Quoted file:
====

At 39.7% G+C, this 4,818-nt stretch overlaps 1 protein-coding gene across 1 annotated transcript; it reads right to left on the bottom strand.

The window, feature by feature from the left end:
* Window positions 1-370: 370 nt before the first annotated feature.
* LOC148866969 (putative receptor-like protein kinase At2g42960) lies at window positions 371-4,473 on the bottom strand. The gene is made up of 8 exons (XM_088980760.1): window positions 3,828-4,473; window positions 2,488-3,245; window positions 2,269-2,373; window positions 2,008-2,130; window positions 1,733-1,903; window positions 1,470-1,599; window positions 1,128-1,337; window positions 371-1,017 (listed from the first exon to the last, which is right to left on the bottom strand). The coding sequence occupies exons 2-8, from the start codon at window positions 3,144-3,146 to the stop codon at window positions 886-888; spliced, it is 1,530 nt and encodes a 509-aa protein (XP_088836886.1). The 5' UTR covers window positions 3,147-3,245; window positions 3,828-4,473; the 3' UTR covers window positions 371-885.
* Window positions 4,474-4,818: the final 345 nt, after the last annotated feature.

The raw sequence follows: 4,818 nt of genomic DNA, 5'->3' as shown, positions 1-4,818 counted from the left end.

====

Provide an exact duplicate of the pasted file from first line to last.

At 39.7% G+C, this 4,818-nt stretch overlaps 1 protein-coding gene across 1 annotated transcript; it reads right to left on the bottom strand.

The window, feature by feature from the left end:
* Window positions 1-370: 370 nt before the first annotated feature.
* LOC148866969 (putative receptor-like protein kinase At2g42960) lies at window positions 371-4,473 on the bottom strand. The gene is made up of 8 exons (XM_088980760.1): window positions 3,828-4,473; window positions 2,488-3,245; window positions 2,269-2,373; window positions 2,008-2,130; window positions 1,733-1,903; window positions 1,470-1,599; window positions 1,128-1,337; window positions 371-1,017 (listed from the first exon to the last, which is right to left on the bottom strand). The coding sequence occupies exons 2-8, from the start codon at window positions 3,144-3,146 to the stop codon at window positions 886-888; spliced, it is 1,530 nt and encodes a 509-aa protein (XP_088836886.1). The 5' UTR covers window positions 3,147-3,245; window positions 3,828-4,473; the 3' UTR covers window positions 371-885.
* Window positions 4,474-4,818: the final 345 nt, after the last annotated feature.

The raw sequence follows: 4,818 nt of genomic DNA, 5'->3' as shown, positions 1-4,818 counted from the left end.